how to make an atlas: templates

I’m starting my thesis project! Where I intend to create an atlas about how the design and planning of our urban and regional areas have made us attuned to not cooking. During this atlas project, I’ll be making a series of maps of San Francisco and the world.

An atlas a trickier than a single map. I have to keep a consistent scale, art board size and attention to each map. The scales have to be consistent, otherwise it the map may accidentally make some places look larger than others. The consistency stays within the SF maps and global maps. If I choose to do singular districts, then I will adjust the scale for that. If some maps had larger art boards, they may appear to be more important, when hat isn’t the case. Additionally, given that this is an atlas of static maps, the maps will need to fit together in a the same booklet. Attention. Making a map is a lot of work. Making a lot of maps can be overwhelming and taxing. Each map has to given the same amount of attention to detail, or you could end up with some pretty maps and some ugly maps. Not only will sloppiness make a map look unaesthetic, but it will also derail your argument. The prettier maps will look more important, while in reality, the point of an atlas is to show multi-spaced connections.

I’m going to approach this with a seemingly simple solution: making a template. The template will be on Adobe Illustrator and layered specifically. A neatline will be necessary to carry over to new maps. And so my work begins…

how to use adobe illustrator: layers

Upon opening Adobe Illustrator, you should be prompted with this. This is setting up the dimensions of your Art Board. Left larger panel has default sizes and the right panel allows you to set it as you please with dimensions, title, landscape, etc. If you don’t know what sizes to do just yet, that’s fine. Pick something and we can adjust it later if we need. (Press command + O to do so for Mac)


If you’ve used any other program that uses layers, then you should already be comfortable with the format.

If you don’t know what a layer is no worries! Did you ever use that old school overhead in elementary & middle school? Think of those clear sheets as a layer, and then stacking them. If you have no idea what I’m talking about, here’s a more technical approach.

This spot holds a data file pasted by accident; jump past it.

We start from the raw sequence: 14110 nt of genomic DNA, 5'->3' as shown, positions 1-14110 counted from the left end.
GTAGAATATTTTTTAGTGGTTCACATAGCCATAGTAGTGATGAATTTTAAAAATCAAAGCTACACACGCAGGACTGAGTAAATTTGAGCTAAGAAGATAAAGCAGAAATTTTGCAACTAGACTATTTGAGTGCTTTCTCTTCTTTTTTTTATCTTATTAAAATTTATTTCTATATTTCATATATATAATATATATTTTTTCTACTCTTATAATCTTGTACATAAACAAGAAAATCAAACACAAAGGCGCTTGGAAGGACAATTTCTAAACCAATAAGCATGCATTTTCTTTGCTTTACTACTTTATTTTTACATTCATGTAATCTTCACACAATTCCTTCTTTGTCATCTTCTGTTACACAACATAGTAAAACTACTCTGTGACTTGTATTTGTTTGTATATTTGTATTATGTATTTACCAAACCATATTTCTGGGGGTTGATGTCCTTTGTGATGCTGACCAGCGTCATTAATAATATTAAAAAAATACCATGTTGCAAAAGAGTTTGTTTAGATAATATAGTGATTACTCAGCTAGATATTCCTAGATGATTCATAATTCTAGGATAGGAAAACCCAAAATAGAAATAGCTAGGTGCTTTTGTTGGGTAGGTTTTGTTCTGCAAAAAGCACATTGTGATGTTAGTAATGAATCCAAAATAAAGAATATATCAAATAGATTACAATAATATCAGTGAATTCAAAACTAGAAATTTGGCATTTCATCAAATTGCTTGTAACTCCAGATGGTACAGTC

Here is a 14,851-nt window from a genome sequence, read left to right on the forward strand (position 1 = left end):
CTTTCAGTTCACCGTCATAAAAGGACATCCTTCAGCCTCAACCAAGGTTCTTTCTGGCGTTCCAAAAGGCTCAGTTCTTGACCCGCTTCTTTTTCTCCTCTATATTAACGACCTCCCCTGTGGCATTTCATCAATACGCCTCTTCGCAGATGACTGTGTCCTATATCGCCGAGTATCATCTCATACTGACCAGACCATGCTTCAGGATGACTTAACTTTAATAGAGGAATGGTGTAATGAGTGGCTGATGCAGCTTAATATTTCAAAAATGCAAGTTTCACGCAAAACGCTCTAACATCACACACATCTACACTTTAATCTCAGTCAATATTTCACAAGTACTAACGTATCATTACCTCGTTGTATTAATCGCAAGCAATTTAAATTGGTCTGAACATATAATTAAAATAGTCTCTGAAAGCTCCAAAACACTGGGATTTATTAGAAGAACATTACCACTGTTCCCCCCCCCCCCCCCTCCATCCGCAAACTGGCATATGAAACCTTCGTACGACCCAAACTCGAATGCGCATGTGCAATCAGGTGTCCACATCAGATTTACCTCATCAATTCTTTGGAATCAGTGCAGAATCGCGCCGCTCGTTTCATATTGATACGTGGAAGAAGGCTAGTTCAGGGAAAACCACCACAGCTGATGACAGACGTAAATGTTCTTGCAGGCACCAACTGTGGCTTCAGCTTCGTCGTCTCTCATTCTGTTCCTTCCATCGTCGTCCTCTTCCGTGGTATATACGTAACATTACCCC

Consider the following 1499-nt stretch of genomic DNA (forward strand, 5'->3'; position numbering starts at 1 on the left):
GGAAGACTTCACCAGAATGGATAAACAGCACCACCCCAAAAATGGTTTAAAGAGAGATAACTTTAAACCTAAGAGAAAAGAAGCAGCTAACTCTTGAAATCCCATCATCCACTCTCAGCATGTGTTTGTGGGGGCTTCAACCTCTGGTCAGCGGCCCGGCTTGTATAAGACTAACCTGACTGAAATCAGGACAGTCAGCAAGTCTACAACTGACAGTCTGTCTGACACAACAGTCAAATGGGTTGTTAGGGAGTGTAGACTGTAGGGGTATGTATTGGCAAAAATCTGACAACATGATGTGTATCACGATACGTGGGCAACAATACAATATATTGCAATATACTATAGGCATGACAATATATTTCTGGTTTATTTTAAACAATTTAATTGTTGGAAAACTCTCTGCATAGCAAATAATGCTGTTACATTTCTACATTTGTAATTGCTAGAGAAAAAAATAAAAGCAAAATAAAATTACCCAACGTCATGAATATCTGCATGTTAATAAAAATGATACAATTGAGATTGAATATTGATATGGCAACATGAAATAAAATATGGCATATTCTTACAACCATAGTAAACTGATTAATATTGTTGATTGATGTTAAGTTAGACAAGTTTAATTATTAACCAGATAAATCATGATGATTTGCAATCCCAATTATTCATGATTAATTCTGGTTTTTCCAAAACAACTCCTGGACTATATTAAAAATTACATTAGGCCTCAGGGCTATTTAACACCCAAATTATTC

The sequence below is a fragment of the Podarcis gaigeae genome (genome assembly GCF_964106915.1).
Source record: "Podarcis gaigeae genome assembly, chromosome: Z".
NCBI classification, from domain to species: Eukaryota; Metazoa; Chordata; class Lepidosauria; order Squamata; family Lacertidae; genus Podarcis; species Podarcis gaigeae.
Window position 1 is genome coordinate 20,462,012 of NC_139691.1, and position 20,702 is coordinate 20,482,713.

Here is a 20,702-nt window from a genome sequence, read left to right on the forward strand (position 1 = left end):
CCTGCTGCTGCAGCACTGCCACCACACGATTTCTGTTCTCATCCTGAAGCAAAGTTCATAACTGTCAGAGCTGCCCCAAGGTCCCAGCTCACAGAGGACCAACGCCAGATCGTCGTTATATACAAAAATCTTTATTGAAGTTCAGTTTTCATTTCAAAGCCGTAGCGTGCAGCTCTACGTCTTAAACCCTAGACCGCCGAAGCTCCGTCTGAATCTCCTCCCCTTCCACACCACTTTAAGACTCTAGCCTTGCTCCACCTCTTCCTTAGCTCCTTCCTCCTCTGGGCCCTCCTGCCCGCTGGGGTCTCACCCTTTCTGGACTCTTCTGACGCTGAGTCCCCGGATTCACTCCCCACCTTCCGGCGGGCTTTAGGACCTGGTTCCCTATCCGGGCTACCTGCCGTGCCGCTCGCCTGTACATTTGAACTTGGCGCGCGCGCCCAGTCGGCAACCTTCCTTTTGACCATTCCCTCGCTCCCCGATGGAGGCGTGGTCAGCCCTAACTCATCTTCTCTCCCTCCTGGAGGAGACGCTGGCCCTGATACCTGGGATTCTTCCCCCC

At the top, click Windows>Layers. You should see a small box appear on the right.  Click on the bottom icon that looks like a page folder over to create a new layer. To create a sublayer, already be on the layer you want to create a sublayer, then cluck the folder paper icon that has a 90 degree arrow.


I made 3 min layers: Top, Middle, Bottom. And they’ll appear in that description order. Meaning whatever you have on the Bottom layer will be respectively covered by the Middle layer and the same for the Top layer. There are also Sublayers, two of them under Top. This is just a way for you to stay extra organised within your layer. You’ll notice that each layer has a colour to the left of its title. When you select a point, line or polygon, it wlll come up in that colour to tell you which layer it’s in. The empty space to the left of the colour band is a locking function. If you were to click the space, a small lock would appear, indicating that you cannot change that layer. This is used heavily for things like tracing. The eyeball to the left of that tells you weather or not that layer is visible on the dartboard.

If that made zero sense, try to follow along what I said by looking at this image.The right panel is an expanded version of the layers and what is in layer. You may further notice that the image is stacked that way visually too. From top to bottom: Bears, Go, blue eclipse, black rectangle.


That’s what layers are simply stated and how to create them. That’s it for today! Layers are hard to understand, but super useful once you get the hand of it